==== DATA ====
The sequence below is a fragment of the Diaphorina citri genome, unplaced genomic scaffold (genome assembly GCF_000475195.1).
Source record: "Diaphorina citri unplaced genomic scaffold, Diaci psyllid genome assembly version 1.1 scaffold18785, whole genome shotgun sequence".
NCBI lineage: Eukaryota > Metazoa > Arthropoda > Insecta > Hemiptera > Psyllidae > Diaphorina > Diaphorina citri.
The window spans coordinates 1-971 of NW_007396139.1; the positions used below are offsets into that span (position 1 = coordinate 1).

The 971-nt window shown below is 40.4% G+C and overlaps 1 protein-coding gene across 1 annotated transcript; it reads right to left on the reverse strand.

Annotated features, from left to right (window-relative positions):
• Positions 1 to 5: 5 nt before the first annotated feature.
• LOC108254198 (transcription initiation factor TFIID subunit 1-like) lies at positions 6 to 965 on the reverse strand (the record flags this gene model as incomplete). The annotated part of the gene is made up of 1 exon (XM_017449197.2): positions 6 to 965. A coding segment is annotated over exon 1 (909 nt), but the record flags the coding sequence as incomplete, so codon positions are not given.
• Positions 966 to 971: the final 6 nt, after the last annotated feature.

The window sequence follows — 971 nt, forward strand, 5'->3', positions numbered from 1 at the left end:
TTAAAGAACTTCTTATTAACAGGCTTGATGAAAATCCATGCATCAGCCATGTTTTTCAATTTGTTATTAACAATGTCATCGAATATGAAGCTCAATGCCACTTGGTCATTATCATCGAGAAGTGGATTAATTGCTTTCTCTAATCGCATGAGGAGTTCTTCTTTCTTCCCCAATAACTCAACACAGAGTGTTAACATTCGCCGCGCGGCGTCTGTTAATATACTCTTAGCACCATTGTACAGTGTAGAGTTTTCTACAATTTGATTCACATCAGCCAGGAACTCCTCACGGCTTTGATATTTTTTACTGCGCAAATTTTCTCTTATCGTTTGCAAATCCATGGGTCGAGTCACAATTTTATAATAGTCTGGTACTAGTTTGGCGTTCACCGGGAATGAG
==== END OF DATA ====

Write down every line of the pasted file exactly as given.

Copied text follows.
The sequence below is a fragment of the Diaphorina citri genome, unplaced genomic scaffold (genome assembly GCF_000475195.1).
Source record: "Diaphorina citri unplaced genomic scaffold, Diaci psyllid genome assembly version 1.1 scaffold18785, whole genome shotgun sequence".
NCBI lineage: Eukaryota > Metazoa > Arthropoda > Insecta > Hemiptera > Psyllidae > Diaphorina > Diaphorina citri.
The window spans coordinates 1-971 of NW_007396139.1; the positions used below are offsets into that span (position 1 = coordinate 1).

The 971-nt window shown below is 40.4% G+C and overlaps 1 protein-coding gene across 1 annotated transcript; it reads right to left on the reverse strand.

Annotated features, from left to right (window-relative positions):
• Positions 1 to 5: 5 nt before the first annotated feature.
• LOC108254198 (transcription initiation factor TFIID subunit 1-like) lies at positions 6 to 965 on the reverse strand (the record flags this gene model as incomplete). The annotated part of the gene is made up of 1 exon (XM_017449197.2): positions 6 to 965. A coding segment is annotated over exon 1 (909 nt), but the record flags the coding sequence as incomplete, so codon positions are not given.
• Positions 966 to 971: the final 6 nt, after the last annotated feature.

The window sequence follows — 971 nt, forward strand, 5'->3', positions numbered from 1 at the left end:
TTAAAGAACTTCTTATTAACAGGCTTGATGAAAATCCATGCATCAGCCATGTTTTTCAATTTGTTATTAACAATGTCATCGAATATGAAGCTCAATGCCACTTGGTCATTATCATCGAGAAGTGGATTAATTGCTTTCTCTAATCGCATGAGGAGTTCTTCTTTCTTCCCCAATAACTCAACACAGAGTGTTAACATTCGCCGCGCGGCGTCTGTTAATATACTCTTAGCACCATTGTACAGTGTAGAGTTTTCTACAATTTGATTCACATCAGCCAGGAACTCCTCACGGCTTTGATATTTTTTACTGCGCAAATTTTCTCTTATCGTTTGCAAATCCATGGGTCGAGTCACAATTTTATAATAGTCTGGTACTAGTTTGGCGTTCACCGGGAATGAG